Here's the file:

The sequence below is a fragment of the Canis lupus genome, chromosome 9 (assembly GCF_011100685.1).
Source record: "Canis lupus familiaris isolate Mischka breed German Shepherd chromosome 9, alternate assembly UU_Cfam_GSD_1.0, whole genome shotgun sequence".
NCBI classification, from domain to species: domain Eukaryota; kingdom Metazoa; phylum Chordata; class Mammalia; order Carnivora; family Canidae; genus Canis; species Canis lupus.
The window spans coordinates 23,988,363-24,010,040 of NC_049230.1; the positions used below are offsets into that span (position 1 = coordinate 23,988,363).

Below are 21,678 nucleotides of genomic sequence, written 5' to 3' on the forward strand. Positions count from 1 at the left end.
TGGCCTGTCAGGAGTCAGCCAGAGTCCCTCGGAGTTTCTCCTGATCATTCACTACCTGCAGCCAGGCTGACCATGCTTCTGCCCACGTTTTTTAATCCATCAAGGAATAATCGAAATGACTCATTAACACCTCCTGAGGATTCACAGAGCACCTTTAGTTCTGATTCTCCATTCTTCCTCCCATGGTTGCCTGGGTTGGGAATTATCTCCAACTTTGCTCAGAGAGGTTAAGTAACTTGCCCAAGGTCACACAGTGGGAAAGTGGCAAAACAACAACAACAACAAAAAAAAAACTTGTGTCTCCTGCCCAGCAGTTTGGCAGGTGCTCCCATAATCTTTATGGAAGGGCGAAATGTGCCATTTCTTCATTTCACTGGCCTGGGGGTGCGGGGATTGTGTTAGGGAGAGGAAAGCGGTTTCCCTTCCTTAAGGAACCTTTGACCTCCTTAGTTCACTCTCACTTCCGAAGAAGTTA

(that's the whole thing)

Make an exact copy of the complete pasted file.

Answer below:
The sequence below is a fragment of the Canis lupus genome, chromosome 9 (assembly GCF_011100685.1).
Source record: "Canis lupus familiaris isolate Mischka breed German Shepherd chromosome 9, alternate assembly UU_Cfam_GSD_1.0, whole genome shotgun sequence".
NCBI classification, from domain to species: domain Eukaryota; kingdom Metazoa; phylum Chordata; class Mammalia; order Carnivora; family Canidae; genus Canis; species Canis lupus.
The window spans coordinates 23,988,363-24,010,040 of NC_049230.1; the positions used below are offsets into that span (position 1 = coordinate 23,988,363).

Below are 21,678 nucleotides of genomic sequence, written 5' to 3' on the forward strand. Positions count from 1 at the left end.
TGGCCTGTCAGGAGTCAGCCAGAGTCCCTCGGAGTTTCTCCTGATCATTCACTACCTGCAGCCAGGCTGACCATGCTTCTGCCCACGTTTTTTAATCCATCAAGGAATAATCGAAATGACTCATTAACACCTCCTGAGGATTCACAGAGCACCTTTAGTTCTGATTCTCCATTCTTCCTCCCATGGTTGCCTGGGTTGGGAATTATCTCCAACTTTGCTCAGAGAGGTTAAGTAACTTGCCCAAGGTCACACAGTGGGAAAGTGGCAAAACAACAACAACAACAAAAAAAAAACTTGTGTCTCCTGCCCAGCAGTTTGGCAGGTGCTCCCATAATCTTTATGGAAGGGCGAAATGTGCCATTTCTTCATTTCACTGGCCTGGGGGTGCGGGGATTGTGTTAGGGAGAGGAAAGCGGTTTCCCTTCCTTAAGGAACCTTTGACCTCCTTAGTTCACTCTCACTTCCGAAGAAGTTA